Of course that never helped much, because I was a twin. It was only a matter of time before the combination of my continued retching and the stinking mess on the floor assaulted the eyes, ears and nose of my brother to bring him to a sympathetic bout of hurling, restocking the mess on the floor to its pre-cleanup condition. The process would repeat itself, my brother now being the object of our dad’s wrath.

We constantly disgraced ourselves in this manner throughout our childhood years. Once in a while we would be invited on trips with friends, in their parents’ cars. On one particularly humiliating occasion, our best friend’s older sister drove us across the Bay Bridge to the San Francisco Zoo. She had just gotten her driver’s license and thought she was hot stuff. We ruined her day. With the windows tightly closed and she smoking like a chimney, it didn’t end well. Our eruptions were virtually simultaneous, an event that caused our friend to screw up his face in disgust and his sister to shout things that turn faces red. As we were in the middle of a 13-mile long bridge at the time, she was unable to stop the car. Her rage mounted with each passing mile as the barf molecules increasingly polluted the air. Her cigarette quickly lost its appeal, and she began to gag herself. We were surprised that he remained our friend. She certainly didn’t. With the exception of him, this nauseating event would happen exactly once per friend, because our malady wasn’t vehicle-specific. In fact, it haunted us until the exact time when we ourselves learned to drive, at which point the carsickness disappeared entirely never to return (with cars as the vehicles).

I will say this about dad, and fondly. His racing judgment was superb. His reflexes were those of a cat. When the time came for my brother and me to learn to drive, his capability as an instructor was as good as it gets. For that particular task he was surprisingly patient, and rather quickly passed on his advanced skills to us.

The downside of all that is that in the process of teaching us to drive, he unleashed his progeny onto the unsuspecting public after thoroughly embedding in them his faults. He paid for it, too. Until we bought our own cars we used his. Within three months he had to put his beautiful ’52 Merc into the shop for a new clutch and rear tires. I don’t understand how the U-joints and the rear end held out. We didn’t tell him, but we wouldn’t have given two cents for the rest of the drive train. I think he finally figured that out, because within a year he bought a beefier vehicle, a Packard Patrician. I think its engine was the one that kicked off the horsepower escalation – it was huge, one of the first 400 cubic-inch engines to grace a standard car. Despite its size and weight, propelled by that mill as we eagerly verified, the car was a rocket. Its only drawback was its brakes, which were wholly insufficient for the car’s performance and weight. As I remember, whichever one of us who had the car on a date would have to allow an extra half hour before returning it home to let the brakes cool off enough that the stink of the asbestos compound wouldn’t alarm dad or the neighbors. It went to the garage for new brakes at intervals not anticipated by either the manufacturer or dad. Thus began a long and sordid life for me and my brother as abusers of vehicles.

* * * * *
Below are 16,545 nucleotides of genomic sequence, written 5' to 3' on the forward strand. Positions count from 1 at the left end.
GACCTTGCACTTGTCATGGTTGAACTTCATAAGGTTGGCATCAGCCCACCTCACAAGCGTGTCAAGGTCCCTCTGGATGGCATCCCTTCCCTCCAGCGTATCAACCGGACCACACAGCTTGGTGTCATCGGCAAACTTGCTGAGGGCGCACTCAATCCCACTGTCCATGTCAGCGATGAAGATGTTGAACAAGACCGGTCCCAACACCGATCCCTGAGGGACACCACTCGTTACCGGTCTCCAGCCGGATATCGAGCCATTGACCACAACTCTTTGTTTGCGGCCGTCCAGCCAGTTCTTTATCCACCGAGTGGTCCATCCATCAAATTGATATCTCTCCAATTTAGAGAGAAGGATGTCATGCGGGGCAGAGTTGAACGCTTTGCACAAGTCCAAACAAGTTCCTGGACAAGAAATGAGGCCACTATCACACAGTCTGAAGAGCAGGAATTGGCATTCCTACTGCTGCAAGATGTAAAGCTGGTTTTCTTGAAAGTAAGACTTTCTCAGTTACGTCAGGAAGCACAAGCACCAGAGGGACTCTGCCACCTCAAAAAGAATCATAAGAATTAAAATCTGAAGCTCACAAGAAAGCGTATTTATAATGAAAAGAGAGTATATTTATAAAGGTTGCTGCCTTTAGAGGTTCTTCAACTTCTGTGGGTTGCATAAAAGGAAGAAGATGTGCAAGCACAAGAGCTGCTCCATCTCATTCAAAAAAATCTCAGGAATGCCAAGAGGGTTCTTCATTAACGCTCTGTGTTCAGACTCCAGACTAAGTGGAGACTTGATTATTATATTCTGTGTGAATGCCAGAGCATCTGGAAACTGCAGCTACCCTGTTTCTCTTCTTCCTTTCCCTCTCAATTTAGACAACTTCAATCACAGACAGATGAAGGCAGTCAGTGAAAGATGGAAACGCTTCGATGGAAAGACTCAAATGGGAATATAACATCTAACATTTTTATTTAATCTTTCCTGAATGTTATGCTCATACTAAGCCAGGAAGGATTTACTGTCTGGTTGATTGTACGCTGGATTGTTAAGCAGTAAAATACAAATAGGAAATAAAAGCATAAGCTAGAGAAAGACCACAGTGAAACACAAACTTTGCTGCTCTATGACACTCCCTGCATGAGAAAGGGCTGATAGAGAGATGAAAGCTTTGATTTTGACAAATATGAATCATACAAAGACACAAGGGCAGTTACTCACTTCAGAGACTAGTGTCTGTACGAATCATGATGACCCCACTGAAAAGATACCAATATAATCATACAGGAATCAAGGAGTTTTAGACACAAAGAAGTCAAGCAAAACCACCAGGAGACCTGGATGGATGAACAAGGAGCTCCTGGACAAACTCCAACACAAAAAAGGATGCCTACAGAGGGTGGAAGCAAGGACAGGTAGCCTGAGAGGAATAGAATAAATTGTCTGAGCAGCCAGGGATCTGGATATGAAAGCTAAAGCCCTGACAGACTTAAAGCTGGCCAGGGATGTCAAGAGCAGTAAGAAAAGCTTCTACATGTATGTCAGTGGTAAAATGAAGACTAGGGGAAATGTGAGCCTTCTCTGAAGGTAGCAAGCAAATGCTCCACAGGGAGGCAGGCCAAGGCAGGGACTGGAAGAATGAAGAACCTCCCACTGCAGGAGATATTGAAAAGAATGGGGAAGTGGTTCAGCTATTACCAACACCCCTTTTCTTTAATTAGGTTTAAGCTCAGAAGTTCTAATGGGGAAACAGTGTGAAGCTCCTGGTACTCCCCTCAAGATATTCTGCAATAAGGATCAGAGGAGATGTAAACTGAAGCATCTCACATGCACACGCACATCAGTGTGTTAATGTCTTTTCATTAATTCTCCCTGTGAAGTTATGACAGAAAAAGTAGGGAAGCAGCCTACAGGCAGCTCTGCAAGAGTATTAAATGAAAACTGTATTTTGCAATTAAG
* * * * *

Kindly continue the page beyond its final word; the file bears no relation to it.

Well, here I’ve gone and done it again. But now it’s not about a vehicle and I’m in worse doo-doo than if it was. It began with an idea about our Christian God that made a lot of sense to me. Better yet, it helped me to understand enough about God that I could honestly love Him. Given that benefit, especially since it helped me to do something that I am commanded to do in the first place, I thought that the notion would be worthwhile to share. What I did was stick the idea into Family of God2, a book that I wrote about the God of our Judeo-Christian Scriptures.

That worked out really well. If I’m walking down the street, my former acquaintances (those to whom I gave the book) shove the pace up a notch and look at their shoes when they pass me. If they see me beforehand they make the effort to cross the street before we meet. My neighbors don’t know me. Things are kind of iffy in Church, too. So now, basically friendless, I’m directing my thoughts to you, the reader, in the hope that after reading the following lengthy defense of my notion, someone out there might agree with gumption or set me straight with useful facts.

General Notes:

1. All bible references are taken from the King James Version
2. Only the first appearance in each chapter to an item to which a note is associated is subscripted.

Chapter 1
1. Motating, Arthur Perkins, unpublished (2011), portions available on request to
2. Family of God, Arthur Perkins, published 2004 Falcon Books, portions or all available on request to